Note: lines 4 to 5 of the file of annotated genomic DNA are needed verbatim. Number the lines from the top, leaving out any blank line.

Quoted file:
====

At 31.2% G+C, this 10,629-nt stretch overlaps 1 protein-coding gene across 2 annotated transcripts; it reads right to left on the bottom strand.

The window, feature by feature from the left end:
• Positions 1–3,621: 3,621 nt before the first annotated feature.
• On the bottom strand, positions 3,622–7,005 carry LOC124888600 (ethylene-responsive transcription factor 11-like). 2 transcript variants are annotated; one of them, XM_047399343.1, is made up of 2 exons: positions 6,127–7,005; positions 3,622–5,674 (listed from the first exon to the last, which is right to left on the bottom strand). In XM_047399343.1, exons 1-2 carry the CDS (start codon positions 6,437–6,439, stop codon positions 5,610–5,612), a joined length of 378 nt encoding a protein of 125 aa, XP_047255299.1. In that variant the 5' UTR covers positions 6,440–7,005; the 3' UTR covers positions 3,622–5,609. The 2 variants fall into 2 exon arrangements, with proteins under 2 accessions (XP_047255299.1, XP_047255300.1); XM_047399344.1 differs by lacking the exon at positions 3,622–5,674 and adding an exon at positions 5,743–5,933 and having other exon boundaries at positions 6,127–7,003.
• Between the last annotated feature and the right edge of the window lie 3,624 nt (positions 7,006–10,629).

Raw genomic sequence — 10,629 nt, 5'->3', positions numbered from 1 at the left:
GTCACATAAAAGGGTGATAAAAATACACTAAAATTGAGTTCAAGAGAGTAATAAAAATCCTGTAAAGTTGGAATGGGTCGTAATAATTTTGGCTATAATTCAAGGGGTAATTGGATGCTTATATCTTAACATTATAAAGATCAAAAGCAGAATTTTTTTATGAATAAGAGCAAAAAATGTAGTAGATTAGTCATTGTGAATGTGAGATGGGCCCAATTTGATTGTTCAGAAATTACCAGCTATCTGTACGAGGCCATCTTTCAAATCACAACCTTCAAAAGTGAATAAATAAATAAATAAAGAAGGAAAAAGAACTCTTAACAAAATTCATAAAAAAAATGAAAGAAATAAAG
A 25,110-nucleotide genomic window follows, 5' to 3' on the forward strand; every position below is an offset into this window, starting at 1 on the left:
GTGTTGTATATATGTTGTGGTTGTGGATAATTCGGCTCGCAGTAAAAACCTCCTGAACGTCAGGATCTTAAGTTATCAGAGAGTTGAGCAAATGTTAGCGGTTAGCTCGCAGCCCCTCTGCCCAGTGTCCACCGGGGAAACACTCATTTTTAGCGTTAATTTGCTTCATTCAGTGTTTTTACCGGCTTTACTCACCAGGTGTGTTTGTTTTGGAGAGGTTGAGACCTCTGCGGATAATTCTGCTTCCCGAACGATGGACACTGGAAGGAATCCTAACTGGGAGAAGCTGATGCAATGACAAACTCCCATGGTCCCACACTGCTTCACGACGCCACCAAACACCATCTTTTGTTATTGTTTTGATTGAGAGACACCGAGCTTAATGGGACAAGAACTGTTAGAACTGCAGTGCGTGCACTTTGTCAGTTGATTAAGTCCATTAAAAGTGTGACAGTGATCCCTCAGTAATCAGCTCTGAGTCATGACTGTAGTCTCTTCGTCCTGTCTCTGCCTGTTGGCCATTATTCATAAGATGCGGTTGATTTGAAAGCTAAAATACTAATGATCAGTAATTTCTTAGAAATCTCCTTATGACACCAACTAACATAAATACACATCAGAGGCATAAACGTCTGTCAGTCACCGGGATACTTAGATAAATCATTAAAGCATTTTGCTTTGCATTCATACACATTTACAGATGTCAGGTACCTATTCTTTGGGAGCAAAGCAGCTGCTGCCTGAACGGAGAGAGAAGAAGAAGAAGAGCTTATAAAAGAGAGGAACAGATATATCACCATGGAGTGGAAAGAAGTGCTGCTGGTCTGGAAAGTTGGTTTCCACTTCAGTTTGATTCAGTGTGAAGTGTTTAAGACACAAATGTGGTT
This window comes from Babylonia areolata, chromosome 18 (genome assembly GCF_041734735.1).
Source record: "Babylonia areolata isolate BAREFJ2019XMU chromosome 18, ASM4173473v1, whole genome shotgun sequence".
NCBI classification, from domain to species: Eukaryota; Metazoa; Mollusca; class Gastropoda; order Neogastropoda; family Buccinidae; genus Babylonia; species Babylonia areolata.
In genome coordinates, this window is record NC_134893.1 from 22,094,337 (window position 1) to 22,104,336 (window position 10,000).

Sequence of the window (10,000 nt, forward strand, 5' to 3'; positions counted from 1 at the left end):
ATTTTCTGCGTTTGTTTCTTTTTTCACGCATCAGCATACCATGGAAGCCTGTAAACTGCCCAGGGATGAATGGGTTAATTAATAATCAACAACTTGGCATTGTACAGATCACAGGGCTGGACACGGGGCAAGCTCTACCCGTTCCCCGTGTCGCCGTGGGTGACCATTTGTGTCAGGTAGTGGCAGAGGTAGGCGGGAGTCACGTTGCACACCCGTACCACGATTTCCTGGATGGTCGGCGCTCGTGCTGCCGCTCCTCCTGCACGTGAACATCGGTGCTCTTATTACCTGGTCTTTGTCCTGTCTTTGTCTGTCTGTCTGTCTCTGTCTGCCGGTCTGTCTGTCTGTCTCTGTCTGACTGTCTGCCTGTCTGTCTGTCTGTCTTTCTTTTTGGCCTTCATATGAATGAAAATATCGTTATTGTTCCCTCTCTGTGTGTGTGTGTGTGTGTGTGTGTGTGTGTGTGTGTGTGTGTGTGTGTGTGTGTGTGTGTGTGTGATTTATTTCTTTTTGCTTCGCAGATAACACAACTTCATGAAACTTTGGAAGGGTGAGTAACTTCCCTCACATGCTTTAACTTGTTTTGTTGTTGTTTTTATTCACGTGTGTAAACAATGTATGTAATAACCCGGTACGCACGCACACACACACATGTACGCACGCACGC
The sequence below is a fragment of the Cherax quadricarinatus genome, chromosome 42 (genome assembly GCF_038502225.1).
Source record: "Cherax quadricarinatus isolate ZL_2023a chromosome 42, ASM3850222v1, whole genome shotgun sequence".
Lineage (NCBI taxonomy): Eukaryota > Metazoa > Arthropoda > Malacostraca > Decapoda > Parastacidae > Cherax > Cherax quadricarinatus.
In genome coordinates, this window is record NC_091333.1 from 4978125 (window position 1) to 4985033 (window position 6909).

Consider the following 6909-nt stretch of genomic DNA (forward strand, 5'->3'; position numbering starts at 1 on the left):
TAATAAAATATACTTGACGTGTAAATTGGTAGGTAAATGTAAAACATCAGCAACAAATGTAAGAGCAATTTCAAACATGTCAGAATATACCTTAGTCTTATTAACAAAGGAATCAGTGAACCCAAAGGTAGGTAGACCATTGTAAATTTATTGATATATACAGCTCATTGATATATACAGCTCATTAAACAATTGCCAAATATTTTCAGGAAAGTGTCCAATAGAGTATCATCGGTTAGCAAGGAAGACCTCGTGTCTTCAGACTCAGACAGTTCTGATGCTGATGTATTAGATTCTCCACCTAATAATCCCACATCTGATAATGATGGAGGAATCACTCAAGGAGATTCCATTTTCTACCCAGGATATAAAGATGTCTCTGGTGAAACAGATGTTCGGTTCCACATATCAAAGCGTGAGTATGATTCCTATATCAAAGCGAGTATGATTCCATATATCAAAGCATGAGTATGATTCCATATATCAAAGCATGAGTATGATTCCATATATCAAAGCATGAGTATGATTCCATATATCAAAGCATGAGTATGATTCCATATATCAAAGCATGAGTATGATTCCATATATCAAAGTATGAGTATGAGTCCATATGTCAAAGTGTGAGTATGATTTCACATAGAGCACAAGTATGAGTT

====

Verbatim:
• On the bottom strand, positions 3,622–7,005 carry LOC124888600 (ethylene-responsive transcription factor 11-like). 2 transcript variants are annotated; one of them, XM_047399343.1, is made up of 2 exons: positions 6,127–7,005; positions 3,622–5,674 (listed from the first exon to the last, which is right to left on the bottom strand). In XM_047399343.1, exons 1-2 carry the CDS (start codon positions 6,437–6,439, stop codon positions 5,610–5,612), a joined length of 378 nt encoding a protein of 125 aa, XP_047255299.1. In that variant the 5' UTR covers positions 6,440–7,005; the 3' UTR covers positions 3,622–5,609. The 2 variants fall into 2 exon arrangements, with proteins under 2 accessions (XP_047255299.1, XP_047255300.1); XM_047399344.1 differs by lacking the exon at positions 3,622–5,674 and adding an exon at positions 5,743–5,933 and having other exon boundaries at positions 6,127–7,003.
• Between the last annotated feature and the right edge of the window lie 3,624 nt (positions 7,006–10,629).